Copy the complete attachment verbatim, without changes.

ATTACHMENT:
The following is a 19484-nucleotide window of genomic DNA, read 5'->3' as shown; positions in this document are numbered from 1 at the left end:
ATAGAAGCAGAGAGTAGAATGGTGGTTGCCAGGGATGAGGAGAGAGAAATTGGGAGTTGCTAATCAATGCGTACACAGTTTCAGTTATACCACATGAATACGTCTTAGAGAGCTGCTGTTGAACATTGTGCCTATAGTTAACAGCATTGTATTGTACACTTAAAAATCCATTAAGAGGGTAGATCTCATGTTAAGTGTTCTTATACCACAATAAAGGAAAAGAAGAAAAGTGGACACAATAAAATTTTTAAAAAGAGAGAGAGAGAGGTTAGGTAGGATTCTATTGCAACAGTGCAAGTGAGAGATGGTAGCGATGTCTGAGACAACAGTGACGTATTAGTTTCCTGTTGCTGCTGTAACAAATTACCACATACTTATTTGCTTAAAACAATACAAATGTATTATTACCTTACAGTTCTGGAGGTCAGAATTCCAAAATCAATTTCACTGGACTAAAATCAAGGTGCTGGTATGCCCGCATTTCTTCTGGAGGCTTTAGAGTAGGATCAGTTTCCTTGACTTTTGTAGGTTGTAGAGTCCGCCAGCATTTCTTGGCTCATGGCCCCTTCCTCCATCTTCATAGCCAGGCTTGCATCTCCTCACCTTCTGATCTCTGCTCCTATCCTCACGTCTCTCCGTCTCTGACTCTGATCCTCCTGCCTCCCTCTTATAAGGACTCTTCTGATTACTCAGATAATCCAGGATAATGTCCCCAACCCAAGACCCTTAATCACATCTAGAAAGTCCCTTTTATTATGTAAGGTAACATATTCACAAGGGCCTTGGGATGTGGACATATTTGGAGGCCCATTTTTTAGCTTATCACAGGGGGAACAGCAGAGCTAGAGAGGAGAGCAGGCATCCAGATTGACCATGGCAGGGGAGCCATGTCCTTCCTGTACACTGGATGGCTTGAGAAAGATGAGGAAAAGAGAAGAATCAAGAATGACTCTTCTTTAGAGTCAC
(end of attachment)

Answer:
The following is a 19484-nucleotide window of genomic DNA, read 5'->3' as shown; positions in this document are numbered from 1 at the left end:
ATAGAAGCAGAGAGTAGAATGGTGGTTGCCAGGGATGAGGAGAGAGAAATTGGGAGTTGCTAATCAATGCGTACACAGTTTCAGTTATACCACATGAATACGTCTTAGAGAGCTGCTGTTGAACATTGTGCCTATAGTTAACAGCATTGTATTGTACACTTAAAAATCCATTAAGAGGGTAGATCTCATGTTAAGTGTTCTTATACCACAATAAAGGAAAAGAAGAAAAGTGGACACAATAAAATTTTTAAAAAGAGAGAGAGAGAGGTTAGGTAGGATTCTATTGCAACAGTGCAAGTGAGAGATGGTAGCGATGTCTGAGACAACAGTGACGTATTAGTTTCCTGTTGCTGCTGTAACAAATTACCACATACTTATTTGCTTAAAACAATACAAATGTATTATTACCTTACAGTTCTGGAGGTCAGAATTCCAAAATCAATTTCACTGGACTAAAATCAAGGTGCTGGTATGCCCGCATTTCTTCTGGAGGCTTTAGAGTAGGATCAGTTTCCTTGACTTTTGTAGGTTGTAGAGTCCGCCAGCATTTCTTGGCTCATGGCCCCTTCCTCCATCTTCATAGCCAGGCTTGCATCTCCTCACCTTCTGATCTCTGCTCCTATCCTCACGTCTCTCCGTCTCTGACTCTGATCCTCCTGCCTCCCTCTTATAAGGACTCTTCTGATTACTCAGATAATCCAGGATAATGTCCCCAACCCAAGACCCTTAATCACATCTAGAAAGTCCCTTTTATTATGTAAGGTAACATATTCACAAGGGCCTTGGGATGTGGACATATTTGGAGGCCCATTTTTTAGCTTATCACAGGGGGAACAGCAGAGCTAGAGAGGAGAGCAGGCATCCAGATTGACCATGGCAGGGGAGCCATGTCCTTCCTGTACACTGGATGGCTTGAGAAAGATGAGGAAAAGAGAAGAATCAAGAATGACTCTTCTTTAGAGTCAC